Whilst housing for people like those at Grenfell is neglected, across town literally billions of pounds are being spent on new buildings within the City of London. Increasingly the investors like to boast about their wealth with these prominent displays — 'deemed consent' advertising — depicting their luxurious developments and position within the City. Meanwhile councils across London (and other UK cities) deliberately allow housing estates to become run down so they can be sold off to private developers, breaking up communities.
These street markings are not permanent, but are sprayed on the street by council or contract workers to aid street repairs etc. They seem to be getting more and more common, and are often very graphic and have become like a form of art or graffiti - my own street was covered with similar markings when the council did some work and it was still there months later. They represent the constant, ever-changing, re-planning and re-building of our towns and cities.
An informal colour code exists amongst the utility companies and contractors, for example red for electricity, blue for water, yellow for gas, green for cable communications, and white for measurements and instructions.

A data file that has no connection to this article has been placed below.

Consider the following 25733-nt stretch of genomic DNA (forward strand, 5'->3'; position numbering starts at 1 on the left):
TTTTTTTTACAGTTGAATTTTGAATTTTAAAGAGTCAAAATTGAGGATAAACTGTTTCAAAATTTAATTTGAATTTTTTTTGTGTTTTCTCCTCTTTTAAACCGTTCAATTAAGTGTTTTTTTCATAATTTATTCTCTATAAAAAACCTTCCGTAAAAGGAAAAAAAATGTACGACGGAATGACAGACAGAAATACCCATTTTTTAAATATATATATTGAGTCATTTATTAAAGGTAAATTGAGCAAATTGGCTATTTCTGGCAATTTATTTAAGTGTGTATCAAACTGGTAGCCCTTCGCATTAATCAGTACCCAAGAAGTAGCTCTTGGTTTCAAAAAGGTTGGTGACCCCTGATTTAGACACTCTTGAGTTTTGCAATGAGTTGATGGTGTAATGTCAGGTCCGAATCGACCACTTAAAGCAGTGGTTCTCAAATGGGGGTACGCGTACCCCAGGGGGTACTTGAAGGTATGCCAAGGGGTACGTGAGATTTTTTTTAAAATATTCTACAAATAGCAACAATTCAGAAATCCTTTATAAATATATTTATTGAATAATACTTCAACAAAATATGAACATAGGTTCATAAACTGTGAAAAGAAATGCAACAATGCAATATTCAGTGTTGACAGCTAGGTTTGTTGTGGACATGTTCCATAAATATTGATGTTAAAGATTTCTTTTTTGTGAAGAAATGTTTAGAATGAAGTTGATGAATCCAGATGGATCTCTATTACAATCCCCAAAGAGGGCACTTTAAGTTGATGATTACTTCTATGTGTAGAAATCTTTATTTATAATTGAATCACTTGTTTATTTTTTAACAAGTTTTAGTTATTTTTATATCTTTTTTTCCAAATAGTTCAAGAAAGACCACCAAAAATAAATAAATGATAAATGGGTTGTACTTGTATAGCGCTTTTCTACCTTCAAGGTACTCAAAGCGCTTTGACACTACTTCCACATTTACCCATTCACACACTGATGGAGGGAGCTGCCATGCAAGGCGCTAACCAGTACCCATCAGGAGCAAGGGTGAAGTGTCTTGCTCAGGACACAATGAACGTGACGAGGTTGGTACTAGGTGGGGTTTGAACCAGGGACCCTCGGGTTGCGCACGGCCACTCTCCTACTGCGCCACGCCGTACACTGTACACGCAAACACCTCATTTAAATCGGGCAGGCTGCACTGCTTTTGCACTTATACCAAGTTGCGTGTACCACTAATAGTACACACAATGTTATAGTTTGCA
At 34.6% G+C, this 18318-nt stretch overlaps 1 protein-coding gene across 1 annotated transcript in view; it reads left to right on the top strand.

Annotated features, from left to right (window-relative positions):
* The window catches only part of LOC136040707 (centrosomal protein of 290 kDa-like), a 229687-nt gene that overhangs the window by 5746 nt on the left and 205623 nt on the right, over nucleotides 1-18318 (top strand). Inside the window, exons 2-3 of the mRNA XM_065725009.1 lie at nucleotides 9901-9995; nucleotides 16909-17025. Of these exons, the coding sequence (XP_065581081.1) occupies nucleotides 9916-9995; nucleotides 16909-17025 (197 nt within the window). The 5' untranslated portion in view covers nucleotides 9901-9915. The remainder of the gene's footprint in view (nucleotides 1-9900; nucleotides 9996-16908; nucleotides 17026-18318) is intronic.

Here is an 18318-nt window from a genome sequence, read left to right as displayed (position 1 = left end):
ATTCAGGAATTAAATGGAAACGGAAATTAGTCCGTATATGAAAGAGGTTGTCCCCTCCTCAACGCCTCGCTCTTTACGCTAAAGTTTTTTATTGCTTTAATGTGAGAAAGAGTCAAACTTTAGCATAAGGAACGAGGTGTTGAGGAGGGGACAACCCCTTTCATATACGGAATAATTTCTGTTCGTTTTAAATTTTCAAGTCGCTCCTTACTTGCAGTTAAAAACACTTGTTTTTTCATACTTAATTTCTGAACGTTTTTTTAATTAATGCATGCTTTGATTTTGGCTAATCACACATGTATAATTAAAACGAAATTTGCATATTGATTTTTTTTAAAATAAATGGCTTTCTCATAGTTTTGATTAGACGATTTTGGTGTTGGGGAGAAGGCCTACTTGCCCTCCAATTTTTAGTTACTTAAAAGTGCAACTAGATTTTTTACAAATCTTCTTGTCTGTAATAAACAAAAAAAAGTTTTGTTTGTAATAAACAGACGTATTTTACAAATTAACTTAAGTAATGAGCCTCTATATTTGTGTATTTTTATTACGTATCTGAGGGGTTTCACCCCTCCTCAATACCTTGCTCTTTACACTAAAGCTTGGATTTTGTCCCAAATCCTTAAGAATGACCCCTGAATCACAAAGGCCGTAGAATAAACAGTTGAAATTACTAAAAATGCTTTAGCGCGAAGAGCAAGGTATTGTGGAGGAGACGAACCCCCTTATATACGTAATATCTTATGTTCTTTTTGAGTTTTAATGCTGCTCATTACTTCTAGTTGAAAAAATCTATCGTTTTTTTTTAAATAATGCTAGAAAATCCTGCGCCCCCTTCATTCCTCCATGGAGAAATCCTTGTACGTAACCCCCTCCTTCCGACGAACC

These were all shot in the area around the Department of Culture, Media and Sport on Parliament Street, Whitehall, central London - the perfect combination of workers on cigarette or phone breaks, and tourists fascinated by the iconic red phone boxes. A great place for people-watching and street photography.
Although there are no precise figures, citizens of the UK (and particularly London) are among the most watched in the world. A 2013 survey by the British Security Industry Authority estimated that there were up to 5.9 million CCTV cameras in the country. By 2015, London's cameras made up one third of the UK's total, and increased by 72% in the preceding three years. Big Brother is watching you.
Images from a culture preoccupied with consumer goods.